Since 2002, lenders have been aware of the importance of Know Your Customer (KYC) and the associated Customer Identification Program (CIP) requirements. As COVID-19 has changed procedures and priorities for businesses and consumers across the board, it’s more important than ever for institutions to ensure their CIP process includes ongoing monitoring of identity risk.
What is CIP?
CIP defines the process by which a business collects data to establish a reasonable belief that the identity is valid, and that the individual is eligible to participate in our financial system. While this process works in conjunction with other fraud mitigation tactics, they serve different purposes. A good CIP program emphasizes the customer experience, regulatory compliance, cost control, and smart growth. Fraud mitigation focuses on ensuring that an eligible identity is being presented by its true owner, rather than as part of a scheme to acquire goods and services with intent to default on repayment obligations.
Businesses who focus on solely on fraud mitigation rather than complying with KYC and CIP regulations run the risk of potential harm to business reputation, and of course, financial penalties. Fenergo found that as of the end of 2019, global penalties for AML and KYC non-compliance totaled $36 billion.
CIP vs. Fraud Mitigation
Many financial institutions equate a CIP program with efforts to mitigate fraud. It’s understandable, as both processes include emphasis on the accuracy of an identity as it’s presented by a consumer. It is assumed that only the true owner of the identity would possess the detailed information necessary to meet CIP requirements and therefore would not likely be committing fraud.
There was a time—prior to large scale thefts of stored information, personal details shared through social media and other behavior changes that made personal information very public—when this would have been true. Unfortunately, those days have passed and even an amateur criminal with limited experience and resources could find current, accurate identity information for sale online, information good enough to pass the CIP test and be considered a legitimate consumer.
The real challenge is that when they go through CIP, many real consumers may inadvertently provide true information that doesn’t meet the verification standard. This is a result of consumer lifestyle changes outpacing the sources of data used to verify the information they’ve provided. It makes sense; in most years roughly 13% of American adults change their address. New homes, job changes and changes in marital status impact a large number of people every day. Adding to the confusion—it’s life’s changes that prompt people to borrow and purchase. The result is that many of the people that are more likely to fail CIP verification are the very people trying to legitimately access financial services.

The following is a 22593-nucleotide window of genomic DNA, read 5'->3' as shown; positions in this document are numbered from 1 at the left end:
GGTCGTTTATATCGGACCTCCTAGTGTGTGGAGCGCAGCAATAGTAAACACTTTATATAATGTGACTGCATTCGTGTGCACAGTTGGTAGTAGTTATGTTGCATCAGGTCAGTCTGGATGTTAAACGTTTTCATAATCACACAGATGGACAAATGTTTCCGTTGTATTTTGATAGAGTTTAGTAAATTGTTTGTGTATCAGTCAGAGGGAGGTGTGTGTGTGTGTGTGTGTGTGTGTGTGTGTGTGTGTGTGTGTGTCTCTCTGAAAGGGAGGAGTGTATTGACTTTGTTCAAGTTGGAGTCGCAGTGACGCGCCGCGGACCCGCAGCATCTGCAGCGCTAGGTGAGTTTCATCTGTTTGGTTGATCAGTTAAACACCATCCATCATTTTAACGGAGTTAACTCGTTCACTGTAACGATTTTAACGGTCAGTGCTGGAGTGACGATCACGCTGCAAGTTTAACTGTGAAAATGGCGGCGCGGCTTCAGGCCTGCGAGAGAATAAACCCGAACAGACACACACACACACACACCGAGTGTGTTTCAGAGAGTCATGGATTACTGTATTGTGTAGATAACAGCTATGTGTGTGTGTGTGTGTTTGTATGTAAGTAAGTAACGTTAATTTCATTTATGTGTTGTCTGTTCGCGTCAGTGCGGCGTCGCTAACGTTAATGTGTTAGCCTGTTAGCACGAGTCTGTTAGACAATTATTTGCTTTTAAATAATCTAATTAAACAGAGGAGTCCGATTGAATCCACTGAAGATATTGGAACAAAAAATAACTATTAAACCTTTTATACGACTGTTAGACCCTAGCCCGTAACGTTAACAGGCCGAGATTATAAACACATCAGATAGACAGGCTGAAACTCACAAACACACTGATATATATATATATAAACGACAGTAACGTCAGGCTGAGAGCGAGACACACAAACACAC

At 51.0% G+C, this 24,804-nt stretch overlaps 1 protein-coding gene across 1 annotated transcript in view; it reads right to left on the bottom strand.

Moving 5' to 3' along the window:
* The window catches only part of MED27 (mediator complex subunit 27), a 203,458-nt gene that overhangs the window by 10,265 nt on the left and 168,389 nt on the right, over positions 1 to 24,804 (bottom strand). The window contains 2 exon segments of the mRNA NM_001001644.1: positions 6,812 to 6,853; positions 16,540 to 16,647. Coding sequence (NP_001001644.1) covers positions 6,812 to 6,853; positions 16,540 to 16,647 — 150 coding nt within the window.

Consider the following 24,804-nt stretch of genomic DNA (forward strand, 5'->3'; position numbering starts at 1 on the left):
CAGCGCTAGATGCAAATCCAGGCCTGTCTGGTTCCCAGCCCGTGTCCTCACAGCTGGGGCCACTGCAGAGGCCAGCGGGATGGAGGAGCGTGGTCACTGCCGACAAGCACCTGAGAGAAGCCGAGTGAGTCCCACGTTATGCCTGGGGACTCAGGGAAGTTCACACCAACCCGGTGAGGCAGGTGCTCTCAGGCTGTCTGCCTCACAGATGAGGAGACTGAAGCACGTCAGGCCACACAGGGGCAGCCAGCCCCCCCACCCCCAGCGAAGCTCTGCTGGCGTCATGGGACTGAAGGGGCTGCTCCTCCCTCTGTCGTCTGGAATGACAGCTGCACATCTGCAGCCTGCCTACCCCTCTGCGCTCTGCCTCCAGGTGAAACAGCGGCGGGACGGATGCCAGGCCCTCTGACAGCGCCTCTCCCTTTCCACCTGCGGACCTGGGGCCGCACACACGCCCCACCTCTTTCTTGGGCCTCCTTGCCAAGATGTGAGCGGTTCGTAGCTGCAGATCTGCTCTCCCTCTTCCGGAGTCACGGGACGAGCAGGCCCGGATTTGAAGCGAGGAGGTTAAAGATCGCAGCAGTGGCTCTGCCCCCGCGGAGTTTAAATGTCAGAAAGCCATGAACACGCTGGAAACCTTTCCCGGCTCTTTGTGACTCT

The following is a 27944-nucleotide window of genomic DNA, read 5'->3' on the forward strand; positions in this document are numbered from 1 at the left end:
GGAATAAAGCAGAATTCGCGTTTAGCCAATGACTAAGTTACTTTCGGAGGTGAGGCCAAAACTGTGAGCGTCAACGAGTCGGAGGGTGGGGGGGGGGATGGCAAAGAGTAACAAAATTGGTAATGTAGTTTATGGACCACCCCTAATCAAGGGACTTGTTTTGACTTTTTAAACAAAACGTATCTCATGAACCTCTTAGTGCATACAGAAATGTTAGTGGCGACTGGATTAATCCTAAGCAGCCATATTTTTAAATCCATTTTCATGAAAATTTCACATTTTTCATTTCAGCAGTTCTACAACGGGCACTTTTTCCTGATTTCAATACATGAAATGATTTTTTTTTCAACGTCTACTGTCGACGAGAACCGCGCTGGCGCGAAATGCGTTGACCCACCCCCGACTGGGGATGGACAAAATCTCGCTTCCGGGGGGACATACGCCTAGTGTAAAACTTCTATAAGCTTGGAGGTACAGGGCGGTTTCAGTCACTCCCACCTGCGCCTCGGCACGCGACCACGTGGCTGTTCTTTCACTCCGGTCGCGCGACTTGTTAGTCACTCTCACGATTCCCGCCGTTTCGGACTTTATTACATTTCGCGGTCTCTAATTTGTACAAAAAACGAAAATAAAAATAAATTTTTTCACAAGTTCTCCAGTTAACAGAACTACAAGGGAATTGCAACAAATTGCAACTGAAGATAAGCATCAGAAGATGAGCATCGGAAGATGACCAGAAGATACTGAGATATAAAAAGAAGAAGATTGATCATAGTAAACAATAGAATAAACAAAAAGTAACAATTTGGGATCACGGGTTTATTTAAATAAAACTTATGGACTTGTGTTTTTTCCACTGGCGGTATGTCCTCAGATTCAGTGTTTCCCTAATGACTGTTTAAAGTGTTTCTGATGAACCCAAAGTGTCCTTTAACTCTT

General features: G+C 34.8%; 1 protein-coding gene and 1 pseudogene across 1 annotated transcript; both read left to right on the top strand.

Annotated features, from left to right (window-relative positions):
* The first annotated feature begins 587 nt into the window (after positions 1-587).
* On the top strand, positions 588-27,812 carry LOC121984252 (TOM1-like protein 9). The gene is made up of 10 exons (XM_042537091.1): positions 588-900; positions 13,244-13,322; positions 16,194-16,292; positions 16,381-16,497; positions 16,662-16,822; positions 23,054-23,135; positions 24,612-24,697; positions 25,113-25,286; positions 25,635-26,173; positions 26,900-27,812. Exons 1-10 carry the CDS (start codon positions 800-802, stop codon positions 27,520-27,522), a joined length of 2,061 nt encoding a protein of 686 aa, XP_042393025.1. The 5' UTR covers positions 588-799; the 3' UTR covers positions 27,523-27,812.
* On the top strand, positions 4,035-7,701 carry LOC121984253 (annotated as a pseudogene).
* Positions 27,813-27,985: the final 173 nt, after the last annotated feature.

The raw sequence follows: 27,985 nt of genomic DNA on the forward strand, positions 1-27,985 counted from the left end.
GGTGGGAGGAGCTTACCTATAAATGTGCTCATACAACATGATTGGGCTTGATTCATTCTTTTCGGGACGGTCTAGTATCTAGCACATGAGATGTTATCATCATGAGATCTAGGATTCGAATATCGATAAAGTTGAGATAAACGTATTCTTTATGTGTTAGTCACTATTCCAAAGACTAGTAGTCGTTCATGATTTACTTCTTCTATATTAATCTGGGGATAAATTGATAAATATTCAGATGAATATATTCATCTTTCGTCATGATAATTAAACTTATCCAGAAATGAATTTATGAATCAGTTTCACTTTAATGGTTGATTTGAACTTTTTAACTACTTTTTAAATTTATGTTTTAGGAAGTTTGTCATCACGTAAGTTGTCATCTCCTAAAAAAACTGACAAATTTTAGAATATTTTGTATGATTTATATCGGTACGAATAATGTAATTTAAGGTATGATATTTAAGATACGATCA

The result is that CIP verification often isn’t a challenge for those intending to commit fraud, but it can be for genuine consumers.
The challenges of CIP
In a recent internal study, Experian reviewed the ability to pass a standard CIP strategy that assessed the accuracy of the name, current address, date of birth and Social Security number provided by a large sample of consumers. We then compared legitimate consumers to those later confirmed to have been identity thieves impersonating a victim. Consistently, the identity thieves were at least as proficient at passing CIP as their true-consumer counterparts.
In a second step, we applied a fraud score that looked for identity theft by assessing the past uses of the identities, their consistency, velocity and many other characteristics unrelated to the accuracy of the data. The difference between CIP verification and a fraud risk assessment was striking. Across the entire range of fraud risk, the percentage of records that passed CIP verification remained the same.
That said, CIP still plays a very important role in risk mitigation. In fact, CIP and fraud prevention are inextricable in financial services. Just as a CIP verified identity can still be fraud, a record that may appear to be low fraud risk may not pass CIP. Since both processes have existed side by side for nearly two decades, each presumes that the other is in place and both are necessary to detect and prevent fraud.
Striking a balance
CIP verification and fraud mitigation strategies are both necessary and important to protecting assets and the broader financial system from fraud. It’s important to leverage a layered approach where both eligibility and risk are assessed, and next steps for verification include resolution of identity discrepancies alongside verification that ensures an identity is not being misused for fraud.
Experian can help you confidently verify customer identities, understand and anticipate customer activities, and implement ongoing monitoring. If you’d like to set up a review of your current strategy or learn more about how we can help you with CIP and fraud mitigation to strengthen your ability to know your customer compliantly, let us know.